Domain: Bacteria
The domain bacteria is characterized by prokaryotic, single celled organisms. Because these cells are prokaryotic, they lack a true nucleus and instead have a nucleoid region which contains free floating DNA. These cells undergo rapid growth and cell division which can cause them to quickly adapt to their environment. Bacteria include many human pathogens including anthrax (Bacillus anthracis), syphilis (Treponema pallidum), Streptococcus, and botulism (Clostridium botulinum).

Kingdom: Eubacteria
The kingdom Eubacteria are known as the “true bacteria”. Many antibiotics such as streptomycin and tetracycline are derived from eubacteria. Salmonella (Salmonella enteritidis) is also classified with the Eubacteria. As the above image on the left shows, all other organisms share a common ancestor with the Eubacteria.
Phylum: Proteobacteria
These bacteria are gram-negative. This means that the outer membrane is composed primarily of lipopolysaccharides and underneath is a thin layer of peptidoglycan. Because of this, the gram-negative bacteria are resistant to many antibiotics including penicillin because they cannot get through the outer membrane. On a gram-stain, these bacteria will appear pink-red because the peptidoglycan does not absorb the crystal violet dye as it does in gram-positive bacteria. E. coli and Neisseria Meningitidis are other examples of proteobacteria.
Class: Gammaproteobacteria
This class of organisms have a wide range of aerobicity, trophism (chemoautotrophism and photoautotrophism), and temperature tolerance. These diverse habitats allow this class of organisms to exploit a large range of environments, including those without oxygen for cellular respiration. It also includes different morphologies of bacteria including rods, curved rods, cocci, spirilla, and filaments. Many pathogens are included in this class including the bacteria that caused the Bubonic plague, Yersinia pestis, Vibrio parahaemolyticus, as well as the bacteria responsible for Legionnaire’s Disease (Legionella pneumophila).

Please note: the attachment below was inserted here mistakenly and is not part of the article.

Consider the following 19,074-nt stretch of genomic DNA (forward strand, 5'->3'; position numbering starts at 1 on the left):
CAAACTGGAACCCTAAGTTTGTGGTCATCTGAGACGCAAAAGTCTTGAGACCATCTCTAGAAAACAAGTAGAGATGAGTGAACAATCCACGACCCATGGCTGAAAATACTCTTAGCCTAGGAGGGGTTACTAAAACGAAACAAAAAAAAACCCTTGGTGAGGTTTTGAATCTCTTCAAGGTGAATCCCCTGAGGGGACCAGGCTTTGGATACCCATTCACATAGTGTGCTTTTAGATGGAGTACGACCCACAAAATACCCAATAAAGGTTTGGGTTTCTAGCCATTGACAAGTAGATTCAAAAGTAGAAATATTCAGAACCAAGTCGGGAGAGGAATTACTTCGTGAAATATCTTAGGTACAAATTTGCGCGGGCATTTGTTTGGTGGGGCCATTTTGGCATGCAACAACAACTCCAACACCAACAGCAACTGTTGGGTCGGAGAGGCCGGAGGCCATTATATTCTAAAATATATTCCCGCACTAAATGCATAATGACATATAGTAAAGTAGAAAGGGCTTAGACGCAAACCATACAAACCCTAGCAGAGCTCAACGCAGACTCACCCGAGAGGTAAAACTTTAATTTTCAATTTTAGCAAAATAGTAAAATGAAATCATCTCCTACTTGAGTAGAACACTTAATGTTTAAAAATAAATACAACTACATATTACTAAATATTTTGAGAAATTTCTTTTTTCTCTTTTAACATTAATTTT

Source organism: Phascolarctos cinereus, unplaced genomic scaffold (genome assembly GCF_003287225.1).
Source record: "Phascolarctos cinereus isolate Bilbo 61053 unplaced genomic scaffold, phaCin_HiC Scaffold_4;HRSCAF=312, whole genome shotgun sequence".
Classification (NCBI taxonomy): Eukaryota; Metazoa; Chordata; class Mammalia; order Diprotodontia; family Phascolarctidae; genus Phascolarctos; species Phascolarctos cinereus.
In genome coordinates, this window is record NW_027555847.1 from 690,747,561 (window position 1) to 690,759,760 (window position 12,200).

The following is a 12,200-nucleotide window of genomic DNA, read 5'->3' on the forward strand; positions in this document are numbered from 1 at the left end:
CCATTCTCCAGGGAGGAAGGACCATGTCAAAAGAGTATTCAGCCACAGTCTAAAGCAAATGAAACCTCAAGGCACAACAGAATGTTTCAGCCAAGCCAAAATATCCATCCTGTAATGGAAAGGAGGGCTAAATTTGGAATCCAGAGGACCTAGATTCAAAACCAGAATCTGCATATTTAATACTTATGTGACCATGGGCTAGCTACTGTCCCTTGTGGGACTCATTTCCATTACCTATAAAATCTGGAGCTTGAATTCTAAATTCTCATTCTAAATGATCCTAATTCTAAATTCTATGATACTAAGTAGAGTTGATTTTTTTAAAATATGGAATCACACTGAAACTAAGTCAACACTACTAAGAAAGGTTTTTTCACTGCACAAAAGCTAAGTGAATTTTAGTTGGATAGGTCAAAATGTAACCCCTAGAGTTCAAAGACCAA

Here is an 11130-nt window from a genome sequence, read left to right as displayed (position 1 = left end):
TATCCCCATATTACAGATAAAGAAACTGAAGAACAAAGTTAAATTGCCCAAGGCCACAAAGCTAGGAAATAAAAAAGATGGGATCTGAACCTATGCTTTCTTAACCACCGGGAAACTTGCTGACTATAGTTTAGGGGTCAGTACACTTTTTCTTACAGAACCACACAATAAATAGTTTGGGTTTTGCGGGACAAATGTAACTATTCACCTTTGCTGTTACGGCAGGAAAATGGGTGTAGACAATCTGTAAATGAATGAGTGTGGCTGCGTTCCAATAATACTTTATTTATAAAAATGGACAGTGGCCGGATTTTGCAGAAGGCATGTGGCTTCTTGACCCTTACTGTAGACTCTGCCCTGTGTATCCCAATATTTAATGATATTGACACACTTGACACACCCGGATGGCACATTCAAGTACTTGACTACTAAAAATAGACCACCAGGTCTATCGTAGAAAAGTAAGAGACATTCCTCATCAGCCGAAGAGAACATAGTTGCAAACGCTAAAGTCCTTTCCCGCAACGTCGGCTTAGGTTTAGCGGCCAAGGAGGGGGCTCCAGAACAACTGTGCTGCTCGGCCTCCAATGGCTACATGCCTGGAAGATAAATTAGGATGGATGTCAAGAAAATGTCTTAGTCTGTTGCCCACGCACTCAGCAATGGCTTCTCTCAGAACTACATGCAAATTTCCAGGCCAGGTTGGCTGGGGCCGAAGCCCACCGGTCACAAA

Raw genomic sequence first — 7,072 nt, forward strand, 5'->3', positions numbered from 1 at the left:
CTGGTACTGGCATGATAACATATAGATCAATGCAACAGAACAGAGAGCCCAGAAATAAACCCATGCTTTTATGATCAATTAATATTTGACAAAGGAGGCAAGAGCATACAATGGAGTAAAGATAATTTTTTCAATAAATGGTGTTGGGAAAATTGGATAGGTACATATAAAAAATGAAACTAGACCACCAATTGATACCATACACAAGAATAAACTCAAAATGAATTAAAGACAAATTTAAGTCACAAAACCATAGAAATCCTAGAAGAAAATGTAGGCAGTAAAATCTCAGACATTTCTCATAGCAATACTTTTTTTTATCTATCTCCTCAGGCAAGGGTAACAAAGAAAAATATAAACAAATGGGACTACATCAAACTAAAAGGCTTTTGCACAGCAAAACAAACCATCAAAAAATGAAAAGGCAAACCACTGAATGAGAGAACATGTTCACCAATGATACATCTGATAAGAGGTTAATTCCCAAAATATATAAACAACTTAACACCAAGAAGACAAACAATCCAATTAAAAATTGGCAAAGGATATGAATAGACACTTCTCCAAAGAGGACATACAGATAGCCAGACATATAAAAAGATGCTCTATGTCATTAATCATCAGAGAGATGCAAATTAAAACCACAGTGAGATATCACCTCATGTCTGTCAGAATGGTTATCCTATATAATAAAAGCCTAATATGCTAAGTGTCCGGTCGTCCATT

Order: Aeromonadales
This grouping consists of anaerobic, rod-shaped bacteria.
Family: Aeromonadaceae
This family of bacteria do not form endospores or microcysts and thrive primarily in aquatic inhabitants. Many species are pathogens to humans, fish, and frogs. This family was recently proposed in 1986 when it was found that it shared significant evolutionarily differences from the Vibrionaceae family and that the Aeromonadaceae are more closely related to the Enterobacteriaceae than Vibrionaceae. The phylogenetic tree on the right represents the evolutionary relationships based on DNA-rRNA competition data, further showing that the genus Aeromonas is more closely related to the Enterobacteriaceae family than the Vibrionaceae family. This image was redrawn from the article "Proposal to Recognize the Family Aeromonadaceae" by Colwell, R., et al. 1986.
Genus: Aeromonas                                                         
This genus is characterized by their aquatic environments. A polar flagellum allows these bacteria to be motile in these environments throughout the world including in ground and drinking water, water distribution systems, lakes, rivers, and storage reservoirs.

   Species: Aeromonas hydrophila
Aeromonas hydrophila. Leifson flagella stain (digitally colorized).This motile species can be free-living or parasitic. It can survive in a wide range of aquatic environments and it can also survive as a pathogen in an invertebrate or vertebrate host. This pathogen was found in the floodwater following hurricane Katrina and was also the most common cause of skin and soft tissue infections following the 2004 Thailand tsunami.

To learn more about its diverse habitats, click here.

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